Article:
Restaurants can refuse service to Hells Angels wearing their club insignia, a Spokane County judge has ruled.
District Court Judge Mike Padden said members of the biker club aren’t a “protected class” under anti-discrimination provisions of state or federal law.
The Spokane chapter of the Hells Angels, which celebrates its first anniversary next month, filed a discrimination suit earlier this year against Thudpucker’s, 43 W. Riverside, and The Shed, 1801 N. Division.
Plaintiffs were Donald Rapp, Tim Myers, Evan Barton and Robert Peldo, all charter members of the Spokane chapter.
They contended the restaurants’ refusal to admit them while they wore Hells Angels patches was a violation of their constitutional rights of free speech and assembly.
Padden rejected those arguments in a Friday ruling.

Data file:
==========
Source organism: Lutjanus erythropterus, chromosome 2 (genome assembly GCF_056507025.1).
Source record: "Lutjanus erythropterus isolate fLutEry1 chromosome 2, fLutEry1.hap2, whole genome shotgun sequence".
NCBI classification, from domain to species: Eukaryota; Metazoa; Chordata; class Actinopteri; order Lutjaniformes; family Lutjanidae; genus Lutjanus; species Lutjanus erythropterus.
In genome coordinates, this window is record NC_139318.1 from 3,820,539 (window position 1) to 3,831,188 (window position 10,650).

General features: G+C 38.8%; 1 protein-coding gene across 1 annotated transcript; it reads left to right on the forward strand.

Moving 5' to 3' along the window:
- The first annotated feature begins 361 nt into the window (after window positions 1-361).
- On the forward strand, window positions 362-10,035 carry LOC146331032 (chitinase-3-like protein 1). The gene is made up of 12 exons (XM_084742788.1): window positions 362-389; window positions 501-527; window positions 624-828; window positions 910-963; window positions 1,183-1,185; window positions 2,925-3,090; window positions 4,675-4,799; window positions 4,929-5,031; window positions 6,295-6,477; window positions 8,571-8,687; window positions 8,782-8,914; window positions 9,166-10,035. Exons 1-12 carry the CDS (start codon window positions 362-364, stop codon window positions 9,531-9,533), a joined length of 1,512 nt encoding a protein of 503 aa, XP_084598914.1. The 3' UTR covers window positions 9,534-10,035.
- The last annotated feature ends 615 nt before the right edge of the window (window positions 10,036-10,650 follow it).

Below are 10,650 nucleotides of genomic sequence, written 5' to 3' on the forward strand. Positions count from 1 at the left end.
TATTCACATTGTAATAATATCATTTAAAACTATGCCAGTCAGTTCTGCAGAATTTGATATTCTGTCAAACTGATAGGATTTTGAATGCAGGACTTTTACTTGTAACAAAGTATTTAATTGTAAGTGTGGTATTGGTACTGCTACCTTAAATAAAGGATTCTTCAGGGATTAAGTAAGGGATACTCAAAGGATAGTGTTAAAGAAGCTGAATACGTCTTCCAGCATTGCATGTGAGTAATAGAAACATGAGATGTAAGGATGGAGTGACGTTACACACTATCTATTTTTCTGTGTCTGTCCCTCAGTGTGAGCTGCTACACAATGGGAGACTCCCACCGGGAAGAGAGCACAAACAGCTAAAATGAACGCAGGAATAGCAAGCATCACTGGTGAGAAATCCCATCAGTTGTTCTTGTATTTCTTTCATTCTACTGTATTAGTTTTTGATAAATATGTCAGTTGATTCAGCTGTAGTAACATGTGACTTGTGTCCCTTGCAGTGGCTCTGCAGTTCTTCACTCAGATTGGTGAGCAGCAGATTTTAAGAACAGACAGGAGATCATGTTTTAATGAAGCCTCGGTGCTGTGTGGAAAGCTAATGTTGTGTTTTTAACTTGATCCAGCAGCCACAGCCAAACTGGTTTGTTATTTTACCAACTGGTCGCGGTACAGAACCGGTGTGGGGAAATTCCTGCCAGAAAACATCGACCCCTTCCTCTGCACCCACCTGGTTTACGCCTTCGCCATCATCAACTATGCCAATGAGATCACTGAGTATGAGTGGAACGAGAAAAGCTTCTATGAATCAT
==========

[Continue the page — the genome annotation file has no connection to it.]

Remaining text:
The plaintiffs were represented by attorney Edwin Alden, hired by the Hells Angels organization.
The Tri-Cities attorney did not return telephone calls Monday.
When members of the biker club starting hanging out in lounges at the two restaurants, managers posted signs and evicted anyone wearing “biker colors.”
Spokane attorney John Perry, hired to defend both restaurants, said antidiscrimination laws are based on race, religion, national origin, gender or physical handicap.
“We are pleased that the court recognizes the right of private business owners to control their establishments,” Perry said Monday.
“This ensures that the restaurants can use their discretion to avoid situations that could cause problems for their patrons.”